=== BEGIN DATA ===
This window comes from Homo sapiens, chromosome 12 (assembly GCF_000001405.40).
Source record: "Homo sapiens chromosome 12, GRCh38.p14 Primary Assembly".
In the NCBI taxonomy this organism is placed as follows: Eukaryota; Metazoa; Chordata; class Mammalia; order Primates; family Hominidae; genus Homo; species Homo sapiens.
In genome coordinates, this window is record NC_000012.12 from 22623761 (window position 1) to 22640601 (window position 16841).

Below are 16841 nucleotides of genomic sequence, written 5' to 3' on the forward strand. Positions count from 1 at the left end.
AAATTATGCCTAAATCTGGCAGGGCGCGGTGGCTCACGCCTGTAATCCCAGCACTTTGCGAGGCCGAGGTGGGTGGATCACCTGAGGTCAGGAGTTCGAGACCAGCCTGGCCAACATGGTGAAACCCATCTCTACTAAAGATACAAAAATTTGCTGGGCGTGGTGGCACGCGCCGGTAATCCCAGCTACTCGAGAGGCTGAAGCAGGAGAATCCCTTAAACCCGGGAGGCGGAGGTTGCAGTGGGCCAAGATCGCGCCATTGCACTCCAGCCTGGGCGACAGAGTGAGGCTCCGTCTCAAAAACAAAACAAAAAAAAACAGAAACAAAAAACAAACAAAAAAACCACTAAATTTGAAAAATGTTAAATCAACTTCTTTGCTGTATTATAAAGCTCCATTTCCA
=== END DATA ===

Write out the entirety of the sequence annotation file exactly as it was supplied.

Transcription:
This window comes from Homo sapiens, chromosome 12 (assembly GCF_000001405.40).
Source record: "Homo sapiens chromosome 12, GRCh38.p14 Primary Assembly".
In the NCBI taxonomy this organism is placed as follows: Eukaryota; Metazoa; Chordata; class Mammalia; order Primates; family Hominidae; genus Homo; species Homo sapiens.
In genome coordinates, this window is record NC_000012.12 from 22623761 (window position 1) to 22640601 (window position 16841).

Below are 16841 nucleotides of genomic sequence, written 5' to 3' on the forward strand. Positions count from 1 at the left end.
AAATTATGCCTAAATCTGGCAGGGCGCGGTGGCTCACGCCTGTAATCCCAGCACTTTGCGAGGCCGAGGTGGGTGGATCACCTGAGGTCAGGAGTTCGAGACCAGCCTGGCCAACATGGTGAAACCCATCTCTACTAAAGATACAAAAATTTGCTGGGCGTGGTGGCACGCGCCGGTAATCCCAGCTACTCGAGAGGCTGAAGCAGGAGAATCCCTTAAACCCGGGAGGCGGAGGTTGCAGTGGGCCAAGATCGCGCCATTGCACTCCAGCCTGGGCGACAGAGTGAGGCTCCGTCTCAAAAACAAAACAAAAAAAAACAGAAACAAAAAACAAACAAAAAAACCACTAAATTTGAAAAATGTTAAATCAACTTCTTTGCTGTATTATAAAGCTCCATTTCCA